Owners of a disused Cornwall tin mine face a battle to reopen the site.
Owners Baseresult say new mining methods will be used
Owners Baseresult submitted plans to Kerrier District Council on Thursday to restart mining at South Crofty and build hundreds of houses on the site.
But the government-funded body whose job is to regenerate the area dismissed the plan and announced it will acquire the site either through a deal or by compulsory purchase.
The Camborne Pool Redruth Regeneration Company says the proposals are not suitable.
There was also a sceptical reaction from former miners and local councillors.
The closure of the mine in 1998 ended a 3,000-year-old tin mining tradition in Cornwall.
Baseresult's managing director, Kevin Williams, said new mining methods would reduce the cost of tin production.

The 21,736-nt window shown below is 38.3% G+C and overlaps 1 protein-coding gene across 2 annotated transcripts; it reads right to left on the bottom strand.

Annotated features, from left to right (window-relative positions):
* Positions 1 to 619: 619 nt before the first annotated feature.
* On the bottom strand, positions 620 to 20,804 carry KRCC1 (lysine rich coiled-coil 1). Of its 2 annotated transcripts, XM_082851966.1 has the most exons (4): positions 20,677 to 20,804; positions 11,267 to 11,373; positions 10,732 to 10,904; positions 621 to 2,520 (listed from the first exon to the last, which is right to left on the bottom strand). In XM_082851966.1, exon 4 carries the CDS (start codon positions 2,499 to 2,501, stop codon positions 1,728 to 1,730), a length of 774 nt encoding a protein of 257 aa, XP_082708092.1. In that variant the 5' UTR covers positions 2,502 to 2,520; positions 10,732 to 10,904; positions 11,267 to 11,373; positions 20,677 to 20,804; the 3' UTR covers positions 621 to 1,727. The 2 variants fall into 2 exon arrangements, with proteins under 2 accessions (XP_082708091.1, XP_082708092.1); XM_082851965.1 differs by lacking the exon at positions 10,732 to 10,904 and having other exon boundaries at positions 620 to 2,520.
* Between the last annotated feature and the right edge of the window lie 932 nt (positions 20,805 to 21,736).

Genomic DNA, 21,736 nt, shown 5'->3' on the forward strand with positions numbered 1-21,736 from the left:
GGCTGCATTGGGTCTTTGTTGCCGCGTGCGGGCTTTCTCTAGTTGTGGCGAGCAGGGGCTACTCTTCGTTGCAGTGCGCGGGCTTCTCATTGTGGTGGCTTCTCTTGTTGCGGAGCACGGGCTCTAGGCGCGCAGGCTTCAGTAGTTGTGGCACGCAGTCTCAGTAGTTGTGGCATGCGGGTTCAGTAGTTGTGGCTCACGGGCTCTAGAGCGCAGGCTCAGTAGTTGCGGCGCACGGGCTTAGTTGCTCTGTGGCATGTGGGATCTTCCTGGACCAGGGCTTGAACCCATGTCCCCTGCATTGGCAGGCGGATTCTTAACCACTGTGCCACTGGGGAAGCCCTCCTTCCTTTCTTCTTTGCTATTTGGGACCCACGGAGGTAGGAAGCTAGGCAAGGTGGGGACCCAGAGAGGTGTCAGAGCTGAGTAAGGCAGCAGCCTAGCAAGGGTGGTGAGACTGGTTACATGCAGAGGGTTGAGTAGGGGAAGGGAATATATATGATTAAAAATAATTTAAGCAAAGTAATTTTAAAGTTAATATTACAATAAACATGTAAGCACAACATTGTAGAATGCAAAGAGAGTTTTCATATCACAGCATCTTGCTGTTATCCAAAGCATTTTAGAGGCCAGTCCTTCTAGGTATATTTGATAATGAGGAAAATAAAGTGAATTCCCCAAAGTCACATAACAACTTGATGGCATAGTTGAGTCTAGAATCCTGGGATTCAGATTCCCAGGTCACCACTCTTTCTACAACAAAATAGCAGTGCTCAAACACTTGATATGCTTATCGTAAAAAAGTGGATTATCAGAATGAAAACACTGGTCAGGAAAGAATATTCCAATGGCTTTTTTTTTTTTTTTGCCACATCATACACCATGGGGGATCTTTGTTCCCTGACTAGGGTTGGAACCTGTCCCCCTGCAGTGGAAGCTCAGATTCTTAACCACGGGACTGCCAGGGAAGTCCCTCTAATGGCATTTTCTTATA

Mr Williams said the processing plant would be built 100 metres below ground.
"By doing processing underground not only do we take away from the surface all the noise and dust, we don't actually have to bring all the rock up to surface either," he said.
The company says that will free up the surface of the site for housing and commercial and leisure developments.
Baseresult says its plans are in line with the aims of the Camborne Pool Redruth Regeneration Company.
But some critics believe Baseresult's main interest is the potentially lucrative housing development.
One Kerrier councillor, Graham Hicks, said: "Frankly I do not believe that you can economically run that anymore.
"I wonder if there is a hidden agenda, I hope I'm wrong but I can't see that mine ever economically going back into production again."
Falmouth and Camborne MP Candy Atherton welcomed the urban regeneration company's announcement.
She said: "If it was a concrete proposal for genuine mining then I think people would jump on board, but I think it would be far to call it a hobby-horse mine and we don't want that.
"We want quality jobs in the community."